Sorry, We Thought You Were A Witch

Jason Pitzl-Waters —  March 6, 2007 — 8 Comments

The Repository in Canton, Ohio reports on a teacher who is suing The Hampton Bays school district in Long Island, N.Y for firing her because they believed she was a Witch. Lauren Berrios, who is Jewish, claims that rumors of witchcraft started circulating when she didn’t attend Christian services that she was invited to.

“In 2001, Lauren Berrios filed a lawsuit in U.S. District Court in Central Islip saying she was fired because co-workers wrongly believed she was a witch. Berrios is Jewish and said the witchcraft rumors surfaced because she turned down invitations to attend Christian services. The accusations intensified after a fifth-grade reading lesson on the Massachusetts Bay Colony, when Berrios mentioned the Salem witch trials in a historical context, said her lawyer, John Ray.”

The school claims that the firing was due to poor performance, but this doesn’t seem to add up with reports on Berrios’s performance at her new job in Atlanta where she was voted teacher of the month. Berrios’s attorney also claims to have some fairly concrete evidence proving that the school thought she was a Witch.

“Ray said he has strong evidence to prove Berrios was fired amid religious hysteria. He said he plans to call former principal Andrew Albano as a witness. Ray said he will read testimony into the court record of Albano saying during a deposition that he believed Berrios practiced witchcraft. Albano could not be reached Monday.”

If Berrios wins this case (the suit is for 2 million dollars), it could act as a strong deterrent against future arbitrary firings due to a perceived adherence to a modern Pagan faith. Her experience mirrors many modern Pagans who are in the “broom closet” due to working in places with a predominately Christian staff (or clientele), and who fear the effects of the “rumor mill” on their livelihood. Opening statements for the case are scheduled for Wednesday.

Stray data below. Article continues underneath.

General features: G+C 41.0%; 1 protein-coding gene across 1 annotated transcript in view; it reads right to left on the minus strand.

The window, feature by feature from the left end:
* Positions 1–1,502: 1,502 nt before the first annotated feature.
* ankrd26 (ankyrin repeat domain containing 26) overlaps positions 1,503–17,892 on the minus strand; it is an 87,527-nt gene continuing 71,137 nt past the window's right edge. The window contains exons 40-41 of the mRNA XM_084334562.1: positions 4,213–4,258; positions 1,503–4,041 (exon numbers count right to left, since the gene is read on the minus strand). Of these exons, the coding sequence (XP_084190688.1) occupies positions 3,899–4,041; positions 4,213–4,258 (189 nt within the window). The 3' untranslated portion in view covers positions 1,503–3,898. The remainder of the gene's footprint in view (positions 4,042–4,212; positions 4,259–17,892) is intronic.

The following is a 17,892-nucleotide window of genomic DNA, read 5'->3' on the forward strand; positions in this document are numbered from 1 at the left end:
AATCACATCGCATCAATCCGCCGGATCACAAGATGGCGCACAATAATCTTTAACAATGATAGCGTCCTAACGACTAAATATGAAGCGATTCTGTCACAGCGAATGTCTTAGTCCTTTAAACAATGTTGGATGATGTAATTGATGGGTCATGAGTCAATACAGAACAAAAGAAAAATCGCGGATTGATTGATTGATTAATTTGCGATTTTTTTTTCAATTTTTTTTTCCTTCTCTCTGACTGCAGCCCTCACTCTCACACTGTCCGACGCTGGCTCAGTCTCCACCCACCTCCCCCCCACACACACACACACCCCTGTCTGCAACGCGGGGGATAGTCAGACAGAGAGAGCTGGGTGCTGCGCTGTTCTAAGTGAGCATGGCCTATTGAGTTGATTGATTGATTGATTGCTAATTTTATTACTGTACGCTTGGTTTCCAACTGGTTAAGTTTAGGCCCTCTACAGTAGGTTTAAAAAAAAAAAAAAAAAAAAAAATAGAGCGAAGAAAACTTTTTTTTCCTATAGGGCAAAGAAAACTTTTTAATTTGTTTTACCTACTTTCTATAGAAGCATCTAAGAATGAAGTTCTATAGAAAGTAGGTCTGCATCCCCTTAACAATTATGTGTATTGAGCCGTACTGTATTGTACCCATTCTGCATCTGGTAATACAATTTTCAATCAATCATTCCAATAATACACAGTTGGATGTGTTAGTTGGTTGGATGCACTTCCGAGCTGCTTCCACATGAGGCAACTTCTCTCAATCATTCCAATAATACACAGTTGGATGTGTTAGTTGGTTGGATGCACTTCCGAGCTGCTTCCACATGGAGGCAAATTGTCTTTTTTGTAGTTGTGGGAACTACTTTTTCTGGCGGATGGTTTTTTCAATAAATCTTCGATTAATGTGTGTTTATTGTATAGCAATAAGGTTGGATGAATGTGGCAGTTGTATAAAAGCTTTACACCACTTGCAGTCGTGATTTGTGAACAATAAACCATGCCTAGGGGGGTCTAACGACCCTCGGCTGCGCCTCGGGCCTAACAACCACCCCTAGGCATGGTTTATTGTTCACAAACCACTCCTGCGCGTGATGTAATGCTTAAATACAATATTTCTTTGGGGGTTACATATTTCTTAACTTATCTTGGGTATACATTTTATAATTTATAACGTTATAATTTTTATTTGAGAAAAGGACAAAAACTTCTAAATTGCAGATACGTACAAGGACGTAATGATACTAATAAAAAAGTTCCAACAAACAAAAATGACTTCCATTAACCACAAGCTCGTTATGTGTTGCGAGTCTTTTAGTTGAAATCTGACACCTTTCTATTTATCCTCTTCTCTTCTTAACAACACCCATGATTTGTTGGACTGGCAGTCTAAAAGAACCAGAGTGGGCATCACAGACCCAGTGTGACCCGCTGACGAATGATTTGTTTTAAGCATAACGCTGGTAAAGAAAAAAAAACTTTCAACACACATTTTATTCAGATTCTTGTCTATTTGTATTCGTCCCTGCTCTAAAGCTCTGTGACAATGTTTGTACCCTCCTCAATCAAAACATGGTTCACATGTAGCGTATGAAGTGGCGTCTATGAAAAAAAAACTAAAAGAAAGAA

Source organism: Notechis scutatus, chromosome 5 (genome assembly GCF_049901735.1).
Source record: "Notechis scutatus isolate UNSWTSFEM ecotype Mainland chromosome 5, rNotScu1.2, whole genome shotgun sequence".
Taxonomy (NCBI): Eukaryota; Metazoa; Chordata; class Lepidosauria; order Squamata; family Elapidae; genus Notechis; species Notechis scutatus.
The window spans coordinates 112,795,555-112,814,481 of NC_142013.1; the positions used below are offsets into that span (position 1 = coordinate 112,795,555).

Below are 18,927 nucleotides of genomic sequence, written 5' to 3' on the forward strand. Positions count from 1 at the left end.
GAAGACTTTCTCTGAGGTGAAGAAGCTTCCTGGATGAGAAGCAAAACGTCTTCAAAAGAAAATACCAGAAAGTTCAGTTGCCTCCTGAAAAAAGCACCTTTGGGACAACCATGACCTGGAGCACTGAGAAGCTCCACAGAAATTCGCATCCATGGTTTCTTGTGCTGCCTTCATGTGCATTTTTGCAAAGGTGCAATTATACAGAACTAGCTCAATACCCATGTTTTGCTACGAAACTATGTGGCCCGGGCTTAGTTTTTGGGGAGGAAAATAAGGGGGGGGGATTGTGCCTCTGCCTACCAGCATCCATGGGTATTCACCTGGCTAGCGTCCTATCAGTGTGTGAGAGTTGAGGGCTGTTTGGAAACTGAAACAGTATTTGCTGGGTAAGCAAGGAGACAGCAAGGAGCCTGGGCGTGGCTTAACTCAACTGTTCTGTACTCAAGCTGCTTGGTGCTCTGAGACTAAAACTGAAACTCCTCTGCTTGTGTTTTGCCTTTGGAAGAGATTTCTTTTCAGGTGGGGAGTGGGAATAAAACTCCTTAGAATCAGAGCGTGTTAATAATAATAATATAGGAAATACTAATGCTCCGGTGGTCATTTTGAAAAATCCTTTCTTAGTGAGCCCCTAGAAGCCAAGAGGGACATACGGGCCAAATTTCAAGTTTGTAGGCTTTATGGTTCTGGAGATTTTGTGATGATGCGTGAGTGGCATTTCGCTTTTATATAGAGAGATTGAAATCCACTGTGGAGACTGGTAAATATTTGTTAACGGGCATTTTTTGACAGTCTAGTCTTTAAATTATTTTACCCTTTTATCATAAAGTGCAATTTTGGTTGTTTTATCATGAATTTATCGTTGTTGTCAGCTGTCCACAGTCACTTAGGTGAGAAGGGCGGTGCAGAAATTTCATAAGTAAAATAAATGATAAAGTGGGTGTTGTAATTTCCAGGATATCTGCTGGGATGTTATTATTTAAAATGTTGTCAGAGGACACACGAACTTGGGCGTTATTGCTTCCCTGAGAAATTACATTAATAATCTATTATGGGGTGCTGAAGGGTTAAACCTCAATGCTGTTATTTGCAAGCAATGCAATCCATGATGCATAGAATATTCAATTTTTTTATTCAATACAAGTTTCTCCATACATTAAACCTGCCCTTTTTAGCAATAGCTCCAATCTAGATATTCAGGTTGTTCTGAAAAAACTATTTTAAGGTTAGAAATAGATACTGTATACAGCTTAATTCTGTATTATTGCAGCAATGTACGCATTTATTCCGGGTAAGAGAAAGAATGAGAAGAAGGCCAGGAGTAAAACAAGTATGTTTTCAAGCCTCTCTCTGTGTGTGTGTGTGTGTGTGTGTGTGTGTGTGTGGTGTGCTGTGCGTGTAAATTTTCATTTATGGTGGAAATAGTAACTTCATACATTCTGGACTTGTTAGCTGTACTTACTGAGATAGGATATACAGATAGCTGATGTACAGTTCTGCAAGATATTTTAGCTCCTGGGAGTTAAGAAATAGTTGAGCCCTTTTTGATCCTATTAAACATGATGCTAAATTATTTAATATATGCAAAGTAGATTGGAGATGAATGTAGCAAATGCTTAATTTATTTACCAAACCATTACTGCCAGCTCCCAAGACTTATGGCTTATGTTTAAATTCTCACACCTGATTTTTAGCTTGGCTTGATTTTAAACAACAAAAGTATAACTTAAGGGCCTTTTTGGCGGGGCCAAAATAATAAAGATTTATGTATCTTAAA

Jason Pitzl-Waters

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  • Hermgirl

    Holy schnieckies! So now people think you have to go to church with them just to prove you’re not a witch! And if you are, you deserve to lose your job! That lady should sue them for 10 million, not 2 million. Our rights shouldn’t go so cheaply.

  • Chiara Chavez

    Mrs.Berrios? A witch? HARDLY!! My name is chiara chavez and Mrs.berrios is my reading comprehension teacher. she now teaches at sandy springs middle shool and im in her 6th period. In all the time I’ve been here i have never heard her talk about witches or witch craft or anything of the sort.

  • Anonymous

    I thought I might add that I was accused of being a witch when I taught in a rural mountain school for very similar reasons. (For example, I had students read a historical novel called THE WITCH OF BLACKBIRD POND.) A small part of the community assumed that because I taught about Salem Witch Trials, didn’t belong to a church, lived alone, and “visited San Francisco frequently” that (therefore!) I must be a witch. Fortunately my principal was extremely supportive and actually threatened to take the accuser to court if she didn’t stop – but it was a very uncomfortable time. I could write a book…..

  • Anonymous

    wow…..I know her from school(sandy springs middle school) i’m one of her students i really dont think she is a witch…she never talked about anything like that….

  • Anonymous

    I am a colleague of Lauren Berrios. I have observed her teach on numerous occasions. Lauren is an incredible teacher; dedicated, intelligent, caring and compassionate in her instructional approach. Students and faculty respect her professionalism. Lauren is meticuluous in her appearance and always dresses appropriately. She is NOT a witch.

  • Felix

    I have yet had the pleasure of meeting Mrs. Berrios but I am certainly looking forward to it. When that day arrives, I have these choice words for her:Thank you. I couldn’t care less about what did or didn’t transpire at her former school. What I do care about is my daughter who is currently a student in her class. Due in large part to the tone and standards Mrs. Berrios set for her students at the beginning of the term, my oldest is experiencing (by far) her best school year to date.In the past, my daughter has struggled as a ‘C’ student. This year has been entirely different. She is showing much more interest and pride in her work. She’s on pace for her first honor roll, and the day-to-day teachings in Mrs. Berrios class consistently come up at home as points of interest and highlights of my daughter’s school day.This teacher has my child energized, inspired and engaged in her work and this has transcended to her other classes. I see evidence that my daughter is learning how to better approach her schoolwork and I believe she’s forming habits that are going to serve her well in the academic years to come. Again, I cannot wait to meet her… and my wife and I cannot thank her enough.

  • Brian

    Does she weigh more than a duck? Well, does she?

  • 3rd period

    i am one of her students at sandy springs middle schoole and she mean to a lot of kids "thats not funny thats sad"